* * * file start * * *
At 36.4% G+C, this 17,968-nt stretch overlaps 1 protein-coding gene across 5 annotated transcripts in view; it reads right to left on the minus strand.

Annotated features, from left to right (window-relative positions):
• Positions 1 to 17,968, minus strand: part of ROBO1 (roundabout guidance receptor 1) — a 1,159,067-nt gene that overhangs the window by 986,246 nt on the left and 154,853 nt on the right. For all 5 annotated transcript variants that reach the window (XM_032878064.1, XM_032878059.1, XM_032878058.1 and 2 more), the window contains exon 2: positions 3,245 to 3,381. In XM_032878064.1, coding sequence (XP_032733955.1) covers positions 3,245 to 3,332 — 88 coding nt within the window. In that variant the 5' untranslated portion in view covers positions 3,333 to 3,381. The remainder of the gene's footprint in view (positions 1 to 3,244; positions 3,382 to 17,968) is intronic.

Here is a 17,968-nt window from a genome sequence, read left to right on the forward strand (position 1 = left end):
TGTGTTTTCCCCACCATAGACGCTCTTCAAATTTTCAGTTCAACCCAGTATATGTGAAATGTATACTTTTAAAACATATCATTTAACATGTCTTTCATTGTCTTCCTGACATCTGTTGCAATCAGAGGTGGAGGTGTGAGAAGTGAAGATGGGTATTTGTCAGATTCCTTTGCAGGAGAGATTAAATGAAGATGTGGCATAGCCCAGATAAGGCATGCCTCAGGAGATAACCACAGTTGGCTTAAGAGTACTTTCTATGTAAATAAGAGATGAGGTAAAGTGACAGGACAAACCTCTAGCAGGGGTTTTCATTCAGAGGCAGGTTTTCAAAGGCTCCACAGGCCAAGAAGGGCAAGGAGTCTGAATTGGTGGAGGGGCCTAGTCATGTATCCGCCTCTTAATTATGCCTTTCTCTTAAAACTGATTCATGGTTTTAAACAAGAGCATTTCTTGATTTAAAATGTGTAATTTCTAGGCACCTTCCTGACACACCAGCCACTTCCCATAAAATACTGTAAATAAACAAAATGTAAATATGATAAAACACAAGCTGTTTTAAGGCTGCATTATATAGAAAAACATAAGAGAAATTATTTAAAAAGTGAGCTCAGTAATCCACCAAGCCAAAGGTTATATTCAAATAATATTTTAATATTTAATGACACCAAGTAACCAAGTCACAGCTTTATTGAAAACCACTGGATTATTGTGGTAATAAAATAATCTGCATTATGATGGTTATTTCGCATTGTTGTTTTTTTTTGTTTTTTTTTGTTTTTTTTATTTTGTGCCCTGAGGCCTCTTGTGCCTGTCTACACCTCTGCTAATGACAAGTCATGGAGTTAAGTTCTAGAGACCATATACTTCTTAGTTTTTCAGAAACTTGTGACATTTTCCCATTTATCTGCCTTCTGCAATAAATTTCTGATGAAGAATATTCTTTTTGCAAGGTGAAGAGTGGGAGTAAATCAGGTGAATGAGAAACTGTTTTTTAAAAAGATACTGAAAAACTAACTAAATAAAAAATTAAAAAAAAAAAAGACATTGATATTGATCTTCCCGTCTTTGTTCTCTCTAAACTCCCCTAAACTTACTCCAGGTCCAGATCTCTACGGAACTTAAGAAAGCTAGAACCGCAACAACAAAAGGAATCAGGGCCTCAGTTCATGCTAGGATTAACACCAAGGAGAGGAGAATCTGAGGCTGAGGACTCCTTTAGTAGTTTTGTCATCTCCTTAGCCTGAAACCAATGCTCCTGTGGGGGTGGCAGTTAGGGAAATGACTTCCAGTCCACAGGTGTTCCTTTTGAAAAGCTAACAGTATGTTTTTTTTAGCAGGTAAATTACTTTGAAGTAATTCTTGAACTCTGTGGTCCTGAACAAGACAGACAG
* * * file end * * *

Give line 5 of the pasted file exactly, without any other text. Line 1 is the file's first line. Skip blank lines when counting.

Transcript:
TGTGTTTTCCCCACCATAGACGCTCTTCAAATTTTCAGTTCAACCCAGTATATGTGAAATGTATACTTTTAAAACATATCATTTAACATGTCTTTCATTGTCTTCCTGACATCTGTTGCAATCAGAGGTGGAGGTGTGAGAAGTGAAGATGGGTATTTGTCAGATTCCTTTGCAGGAGAGATTAAATGAAGATGTGGCATAGCCCAGATAAGGCATGCCTCAGGAGATAACCACAGTTGGCTTAAGAGTACTTTCTATGTAAATAAGAGATGAGGTAAAGTGACAGGACAAACCTCTAGCAGGGGTTTTCATTCAGAGGCAGGTTTTCAAAGGCTCCACAGGCCAAGAAGGGCAAGGAGTCTGAATTGGTGGAGGGGCCTAGTCATGTATCCGCCTCTTAATTATGCCTTTCTCTTAAAACTGATTCATGGTTTTAAACAAGAGCATTTCTTGATTTAAAATGTGTAATTTCTAGGCACCTTCCTGACACACCAGCCACTTCCCATAAAATACTGTAAATAAACAAAATGTAAATATGATAAAACACAAGCTGTTTTAAGGCTGCATTATATAGAAAAACATAAGAGAAATTATTTAAAAAGTGAGCTCAGTAATCCACCAAGCCAAAGGTTATATTCAAATAATATTTTAATATTTAATGACACCAAGTAACCAAGTCACAGCTTTATTGAAAACCACTGGATTATTGTGGTAATAAAATAATCTGCATTATGATGGTTATTTCGCATTGTTGTTTTTTTTTGTTTTTTTTTGTTTTTTTTATTTTGTGCCCTGAGGCCTCTTGTGCCTGTCTACACCTCTGCTAATGACAAGTCATGGAGTTAAGTTCTAGAGACCATATACTTCTTAGTTTTTCAGAAACTTGTGACATTTTCCCATTTATCTGCCTTCTGCAATAAATTTCTGATGAAGAATATTCTTTTTGCAAGGTGAAGAGTGGGAGTAAATCAGGTGAATGAGAAACTGTTTTTTAAAAAGATACTGAAAAACTAACTAAATAAAAAATTAAAAAAAAAAAAGACATTGATATTGATCTTCCCGTCTTTGTTCTCTCTAAACTCCCCTAAACTTACTCCAGGTCCAGATCTCTACGGAACTTAAGAAAGCTAGAACCGCAACAACAAAAGGAATCAGGGCCTCAGTTCATGCTAGGATTAACACCAAGGAGAGGAGAATCTGAGGCTGAGGACTCCTTTAGTAGTTTTGTCATCTCCTTAGCCTGAAACCAATGCTCCTGTGGGGGTGGCAGTTAGGGAAATGACTTCCAGTCCACAGGTGTTCCTTTTGAAAAGCTAACAGTATGTTTTTTTTAGCAGGTAAATTACTTTGAAGTAATTCTTGAACTCTGTGGTCCTGAACAAGACAGACAG